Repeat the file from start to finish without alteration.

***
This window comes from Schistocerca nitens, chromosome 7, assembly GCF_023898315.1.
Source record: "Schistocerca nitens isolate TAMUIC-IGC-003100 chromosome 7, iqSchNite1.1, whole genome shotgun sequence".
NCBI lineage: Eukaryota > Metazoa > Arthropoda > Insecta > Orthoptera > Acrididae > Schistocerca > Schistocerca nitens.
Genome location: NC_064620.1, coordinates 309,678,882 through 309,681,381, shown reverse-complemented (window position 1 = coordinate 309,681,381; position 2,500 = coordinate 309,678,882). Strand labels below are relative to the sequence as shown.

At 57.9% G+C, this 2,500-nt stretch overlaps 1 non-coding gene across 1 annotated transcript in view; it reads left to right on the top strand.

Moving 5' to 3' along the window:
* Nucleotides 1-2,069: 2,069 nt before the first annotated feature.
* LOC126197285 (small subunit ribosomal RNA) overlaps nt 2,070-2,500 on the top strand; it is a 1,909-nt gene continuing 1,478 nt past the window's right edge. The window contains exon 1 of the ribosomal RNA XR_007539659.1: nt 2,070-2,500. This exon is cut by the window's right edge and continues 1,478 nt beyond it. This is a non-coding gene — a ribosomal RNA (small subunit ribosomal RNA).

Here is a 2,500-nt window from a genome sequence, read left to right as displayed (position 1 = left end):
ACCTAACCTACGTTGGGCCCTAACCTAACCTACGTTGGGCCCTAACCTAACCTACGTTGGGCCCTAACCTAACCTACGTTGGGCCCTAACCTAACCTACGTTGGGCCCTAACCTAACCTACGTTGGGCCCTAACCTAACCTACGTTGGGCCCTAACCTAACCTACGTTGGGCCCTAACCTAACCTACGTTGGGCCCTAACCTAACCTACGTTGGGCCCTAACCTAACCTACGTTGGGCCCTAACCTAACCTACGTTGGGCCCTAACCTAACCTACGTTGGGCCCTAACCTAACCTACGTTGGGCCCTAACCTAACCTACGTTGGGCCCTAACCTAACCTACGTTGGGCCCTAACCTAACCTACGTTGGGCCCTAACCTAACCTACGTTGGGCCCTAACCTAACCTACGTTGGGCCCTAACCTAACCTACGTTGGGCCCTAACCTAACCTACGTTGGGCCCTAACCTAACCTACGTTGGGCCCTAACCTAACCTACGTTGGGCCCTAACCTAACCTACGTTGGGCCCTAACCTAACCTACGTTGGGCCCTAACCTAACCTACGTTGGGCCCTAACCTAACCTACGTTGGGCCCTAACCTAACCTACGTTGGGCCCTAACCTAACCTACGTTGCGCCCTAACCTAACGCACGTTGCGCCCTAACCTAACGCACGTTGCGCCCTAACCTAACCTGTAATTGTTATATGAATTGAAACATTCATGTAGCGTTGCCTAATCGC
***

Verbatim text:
This window comes from Schistocerca nitens, chromosome 7, assembly GCF_023898315.1.
Source record: "Schistocerca nitens isolate TAMUIC-IGC-003100 chromosome 7, iqSchNite1.1, whole genome shotgun sequence".
NCBI lineage: Eukaryota > Metazoa > Arthropoda > Insecta > Orthoptera > Acrididae > Schistocerca > Schistocerca nitens.
Genome location: NC_064620.1, coordinates 309,678,882 through 309,681,381, shown reverse-complemented (window position 1 = coordinate 309,681,381; position 2,500 = coordinate 309,678,882). Strand labels below are relative to the sequence as shown.

At 57.9% G+C, this 2,500-nt stretch overlaps 1 non-coding gene across 1 annotated transcript in view; it reads left to right on the top strand.

Moving 5' to 3' along the window:
* Nucleotides 1-2,069: 2,069 nt before the first annotated feature.
* LOC126197285 (small subunit ribosomal RNA) overlaps nt 2,070-2,500 on the top strand; it is a 1,909-nt gene continuing 1,478 nt past the window's right edge. The window contains exon 1 of the ribosomal RNA XR_007539659.1: nt 2,070-2,500. This exon is cut by the window's right edge and continues 1,478 nt beyond it. This is a non-coding gene — a ribosomal RNA (small subunit ribosomal RNA).

Here is a 2,500-nt window from a genome sequence, read left to right as displayed (position 1 = left end):
ACCTAACCTACGTTGGGCCCTAACCTAACCTACGTTGGGCCCTAACCTAACCTACGTTGGGCCCTAACCTAACCTACGTTGGGCCCTAACCTAACCTACGTTGGGCCCTAACCTAACCTACGTTGGGCCCTAACCTAACCTACGTTGGGCCCTAACCTAACCTACGTTGGGCCCTAACCTAACCTACGTTGGGCCCTAACCTAACCTACGTTGGGCCCTAACCTAACCTACGTTGGGCCCTAACCTAACCTACGTTGGGCCCTAACCTAACCTACGTTGGGCCCTAACCTAACCTACGTTGGGCCCTAACCTAACCTACGTTGGGCCCTAACCTAACCTACGTTGGGCCCTAACCTAACCTACGTTGGGCCCTAACCTAACCTACGTTGGGCCCTAACCTAACCTACGTTGGGCCCTAACCTAACCTACGTTGGGCCCTAACCTAACCTACGTTGGGCCCTAACCTAACCTACGTTGGGCCCTAACCTAACCTACGTTGGGCCCTAACCTAACCTACGTTGGGCCCTAACCTAACCTACGTTGGGCCCTAACCTAACCTACGTTGGGCCCTAACCTAACCTACGTTGGGCCCTAACCTAACCTACGTTGGGCCCTAACCTAACCTACGTTGCGCCCTAACCTAACGCACGTTGCGCCCTAACCTAACGCACGTTGCGCCCTAACCTAACCTGTAATTGTTATATGAATTGAAACATTCATGTAGCGTTGCCTAATCGC